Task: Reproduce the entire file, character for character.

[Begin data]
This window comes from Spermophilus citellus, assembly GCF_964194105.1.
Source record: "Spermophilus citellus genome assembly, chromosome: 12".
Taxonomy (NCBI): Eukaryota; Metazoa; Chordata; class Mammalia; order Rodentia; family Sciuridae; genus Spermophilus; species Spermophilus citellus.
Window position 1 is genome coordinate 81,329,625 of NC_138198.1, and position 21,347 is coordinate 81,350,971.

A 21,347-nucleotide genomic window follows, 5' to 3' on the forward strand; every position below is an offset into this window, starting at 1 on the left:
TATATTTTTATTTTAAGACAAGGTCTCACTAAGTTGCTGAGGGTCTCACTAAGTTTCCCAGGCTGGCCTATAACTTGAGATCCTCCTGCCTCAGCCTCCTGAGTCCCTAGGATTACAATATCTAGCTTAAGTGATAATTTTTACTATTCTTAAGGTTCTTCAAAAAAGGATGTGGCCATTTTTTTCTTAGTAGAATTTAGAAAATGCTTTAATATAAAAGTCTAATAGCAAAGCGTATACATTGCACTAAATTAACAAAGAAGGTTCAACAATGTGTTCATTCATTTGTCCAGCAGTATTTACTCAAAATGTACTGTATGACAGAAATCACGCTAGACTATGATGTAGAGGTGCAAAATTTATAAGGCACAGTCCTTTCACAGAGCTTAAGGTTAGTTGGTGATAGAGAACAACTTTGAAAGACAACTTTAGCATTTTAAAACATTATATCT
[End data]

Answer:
This window comes from Spermophilus citellus, assembly GCF_964194105.1.
Source record: "Spermophilus citellus genome assembly, chromosome: 12".
Taxonomy (NCBI): Eukaryota; Metazoa; Chordata; class Mammalia; order Rodentia; family Sciuridae; genus Spermophilus; species Spermophilus citellus.
Window position 1 is genome coordinate 81,329,625 of NC_138198.1, and position 21,347 is coordinate 81,350,971.

A 21,347-nucleotide genomic window follows, 5' to 3' on the forward strand; every position below is an offset into this window, starting at 1 on the left:
TATATTTTTATTTTAAGACAAGGTCTCACTAAGTTGCTGAGGGTCTCACTAAGTTTCCCAGGCTGGCCTATAACTTGAGATCCTCCTGCCTCAGCCTCCTGAGTCCCTAGGATTACAATATCTAGCTTAAGTGATAATTTTTACTATTCTTAAGGTTCTTCAAAAAAGGATGTGGCCATTTTTTTCTTAGTAGAATTTAGAAAATGCTTTAATATAAAAGTCTAATAGCAAAGCGTATACATTGCACTAAATTAACAAAGAAGGTTCAACAATGTGTTCATTCATTTGTCCAGCAGTATTTACTCAAAATGTACTGTATGACAGAAATCACGCTAGACTATGATGTAGAGGTGCAAAATTTATAAGGCACAGTCCTTTCACAGAGCTTAAGGTTAGTTGGTGATAGAGAACAACTTTGAAAGACAACTTTAGCATTTTAAAACATTATATCT